Reason #3: Increase the Parties’ Confidence in the Investment

An SLB also provides certainty to both parties that their investment circumstances will not change post-acquisition. During a business transaction, buyers want the certainty that business operations will remain stable; by entering an SLB, buyers can lock in to a long-term lease that mitigates concerns about operations needing to be moved in the future to another facility with additional costs. From your perspective as the seller, an SLB alleviates the perceived risk of owning real estate but having no control over the tenant. It offers the opportunity to diversify your investments without worrying whether the new owners will continue the lease.

Reason #4: Increase Your Tax Benefits

Sale-leasebacks may have tax benefits for your business and potential new owners if your rent payments will exceed the amount of interest and depreciation resulting from current mortgage financing. It is common for a business’s rental deduction to exceed depreciation deductions if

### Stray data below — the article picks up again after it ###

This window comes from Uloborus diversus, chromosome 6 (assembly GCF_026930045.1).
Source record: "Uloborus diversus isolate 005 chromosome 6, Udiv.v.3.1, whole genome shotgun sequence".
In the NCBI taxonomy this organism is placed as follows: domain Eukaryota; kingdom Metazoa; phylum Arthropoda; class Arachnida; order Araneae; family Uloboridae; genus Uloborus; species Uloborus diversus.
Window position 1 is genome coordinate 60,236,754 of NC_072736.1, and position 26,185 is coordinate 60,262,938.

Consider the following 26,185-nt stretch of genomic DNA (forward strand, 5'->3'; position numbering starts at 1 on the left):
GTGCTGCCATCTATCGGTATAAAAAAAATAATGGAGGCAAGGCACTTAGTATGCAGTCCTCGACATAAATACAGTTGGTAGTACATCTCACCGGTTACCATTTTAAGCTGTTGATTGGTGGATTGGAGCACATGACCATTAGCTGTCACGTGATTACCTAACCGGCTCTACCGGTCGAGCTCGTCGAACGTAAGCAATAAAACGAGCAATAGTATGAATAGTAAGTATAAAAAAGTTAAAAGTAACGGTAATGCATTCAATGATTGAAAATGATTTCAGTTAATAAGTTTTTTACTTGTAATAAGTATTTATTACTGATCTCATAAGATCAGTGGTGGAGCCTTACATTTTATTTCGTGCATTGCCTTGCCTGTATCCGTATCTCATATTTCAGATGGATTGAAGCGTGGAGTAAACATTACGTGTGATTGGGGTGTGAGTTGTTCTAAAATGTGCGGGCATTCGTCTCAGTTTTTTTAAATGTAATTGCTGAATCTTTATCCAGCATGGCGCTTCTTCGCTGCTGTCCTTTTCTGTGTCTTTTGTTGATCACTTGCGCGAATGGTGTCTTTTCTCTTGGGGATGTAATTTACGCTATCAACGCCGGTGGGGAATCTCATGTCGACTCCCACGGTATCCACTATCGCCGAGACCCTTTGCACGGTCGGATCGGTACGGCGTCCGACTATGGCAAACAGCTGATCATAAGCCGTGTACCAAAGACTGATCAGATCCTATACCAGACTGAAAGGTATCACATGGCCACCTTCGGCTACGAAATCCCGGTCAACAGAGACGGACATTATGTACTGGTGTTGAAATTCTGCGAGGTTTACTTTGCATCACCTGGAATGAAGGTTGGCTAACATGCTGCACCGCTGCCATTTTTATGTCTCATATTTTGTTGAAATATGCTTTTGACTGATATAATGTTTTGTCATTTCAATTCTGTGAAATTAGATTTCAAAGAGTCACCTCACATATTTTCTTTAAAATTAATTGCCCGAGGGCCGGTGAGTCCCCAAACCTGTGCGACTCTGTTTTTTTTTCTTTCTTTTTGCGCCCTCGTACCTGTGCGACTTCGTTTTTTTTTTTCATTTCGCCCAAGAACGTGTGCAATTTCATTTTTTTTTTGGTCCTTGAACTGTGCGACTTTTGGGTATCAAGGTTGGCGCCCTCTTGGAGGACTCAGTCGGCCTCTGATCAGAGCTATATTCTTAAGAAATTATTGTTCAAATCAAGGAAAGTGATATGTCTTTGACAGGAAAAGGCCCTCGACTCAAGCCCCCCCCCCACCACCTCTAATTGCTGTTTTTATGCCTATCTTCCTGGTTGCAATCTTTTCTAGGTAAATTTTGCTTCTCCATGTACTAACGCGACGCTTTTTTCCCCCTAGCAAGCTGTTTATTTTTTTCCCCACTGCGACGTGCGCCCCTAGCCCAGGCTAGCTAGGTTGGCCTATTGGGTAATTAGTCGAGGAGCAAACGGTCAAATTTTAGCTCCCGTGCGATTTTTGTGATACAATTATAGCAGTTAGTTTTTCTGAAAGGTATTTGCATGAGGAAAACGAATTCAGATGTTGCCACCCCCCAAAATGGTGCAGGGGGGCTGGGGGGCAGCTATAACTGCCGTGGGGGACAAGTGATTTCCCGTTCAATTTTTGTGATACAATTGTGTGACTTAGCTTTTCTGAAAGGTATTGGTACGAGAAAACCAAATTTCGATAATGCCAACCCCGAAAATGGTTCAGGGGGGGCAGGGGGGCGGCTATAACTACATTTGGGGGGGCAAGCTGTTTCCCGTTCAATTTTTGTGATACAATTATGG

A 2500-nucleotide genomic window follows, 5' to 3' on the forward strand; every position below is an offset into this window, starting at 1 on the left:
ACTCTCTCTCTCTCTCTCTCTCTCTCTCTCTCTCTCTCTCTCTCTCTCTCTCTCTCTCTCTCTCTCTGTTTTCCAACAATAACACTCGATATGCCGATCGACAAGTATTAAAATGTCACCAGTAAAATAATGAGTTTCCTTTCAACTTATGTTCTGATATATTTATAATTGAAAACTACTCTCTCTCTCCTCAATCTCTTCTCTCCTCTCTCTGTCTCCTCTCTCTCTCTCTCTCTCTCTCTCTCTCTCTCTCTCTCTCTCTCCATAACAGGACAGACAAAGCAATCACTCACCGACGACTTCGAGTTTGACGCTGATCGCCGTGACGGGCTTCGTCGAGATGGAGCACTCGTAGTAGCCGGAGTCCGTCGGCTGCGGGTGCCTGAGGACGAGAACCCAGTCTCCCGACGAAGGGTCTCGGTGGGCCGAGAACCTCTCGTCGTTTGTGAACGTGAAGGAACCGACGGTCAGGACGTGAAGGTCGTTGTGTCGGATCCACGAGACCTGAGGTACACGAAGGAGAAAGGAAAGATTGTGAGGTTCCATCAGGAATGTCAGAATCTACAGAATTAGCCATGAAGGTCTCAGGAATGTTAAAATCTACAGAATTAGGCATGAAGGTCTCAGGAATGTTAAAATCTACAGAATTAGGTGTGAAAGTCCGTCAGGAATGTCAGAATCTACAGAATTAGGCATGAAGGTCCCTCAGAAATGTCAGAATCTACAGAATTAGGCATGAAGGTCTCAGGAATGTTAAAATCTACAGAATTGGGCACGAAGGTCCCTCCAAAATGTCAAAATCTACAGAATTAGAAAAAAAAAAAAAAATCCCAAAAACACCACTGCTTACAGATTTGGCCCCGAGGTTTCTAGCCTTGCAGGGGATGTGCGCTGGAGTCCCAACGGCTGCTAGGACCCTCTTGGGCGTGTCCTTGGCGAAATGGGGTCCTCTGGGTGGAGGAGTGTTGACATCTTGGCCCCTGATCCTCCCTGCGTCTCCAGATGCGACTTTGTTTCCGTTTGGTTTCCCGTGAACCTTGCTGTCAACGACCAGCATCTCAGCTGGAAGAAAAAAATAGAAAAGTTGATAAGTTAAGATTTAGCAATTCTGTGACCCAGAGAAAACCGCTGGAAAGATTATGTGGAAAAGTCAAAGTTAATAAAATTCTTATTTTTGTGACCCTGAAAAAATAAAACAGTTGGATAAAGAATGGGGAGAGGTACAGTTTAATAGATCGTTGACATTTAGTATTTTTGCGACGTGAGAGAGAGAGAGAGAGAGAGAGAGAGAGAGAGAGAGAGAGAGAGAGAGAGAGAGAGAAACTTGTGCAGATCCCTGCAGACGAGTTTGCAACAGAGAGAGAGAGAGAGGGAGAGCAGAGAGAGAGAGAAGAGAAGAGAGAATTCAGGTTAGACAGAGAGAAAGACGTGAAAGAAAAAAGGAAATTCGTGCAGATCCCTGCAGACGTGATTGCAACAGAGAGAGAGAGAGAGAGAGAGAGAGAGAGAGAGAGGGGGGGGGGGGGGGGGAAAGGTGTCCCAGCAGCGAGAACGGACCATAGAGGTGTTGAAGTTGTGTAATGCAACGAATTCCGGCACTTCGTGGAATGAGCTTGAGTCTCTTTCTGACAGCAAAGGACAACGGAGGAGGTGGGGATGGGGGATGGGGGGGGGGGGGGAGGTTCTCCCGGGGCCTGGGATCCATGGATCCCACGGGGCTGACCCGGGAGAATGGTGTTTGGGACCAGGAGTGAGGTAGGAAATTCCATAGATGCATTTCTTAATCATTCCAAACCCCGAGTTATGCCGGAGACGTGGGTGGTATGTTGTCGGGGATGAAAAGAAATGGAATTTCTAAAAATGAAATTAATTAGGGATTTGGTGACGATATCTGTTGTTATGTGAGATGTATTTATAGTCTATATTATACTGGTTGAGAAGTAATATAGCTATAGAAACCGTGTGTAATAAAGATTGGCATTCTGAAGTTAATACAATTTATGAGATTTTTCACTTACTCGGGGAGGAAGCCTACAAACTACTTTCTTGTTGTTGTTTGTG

• the asset is primarily not depreciable (like land),
  • the property has appreciated in value, and
  • the property is already fully depreciated.

In fact, SLBs can raise a variety of tax considerations. Speak with an expert for more information on the tax effects of your sale-leaseback transaction.


Sale-leasebacks can deliver flexibility in a sale as well as an excellent opportunity to increase your proceeds, all while reducing risk and leverage. As a business owner, you’d be wise to evaluate your circumstances with an SLB option in mind—but be sure not to enter a sale-leaseback transaction without consulting experts throughout the process.

Largest Transactions Closed

  • Target
  • Buyer
  • Value($mm)


 New call-to-action

Jim Fray


Jim Fray

Investment Banking

Orlando Office

407-621-2119 (direct)


407-621-2119 (direct)

407-621-2199 (fax)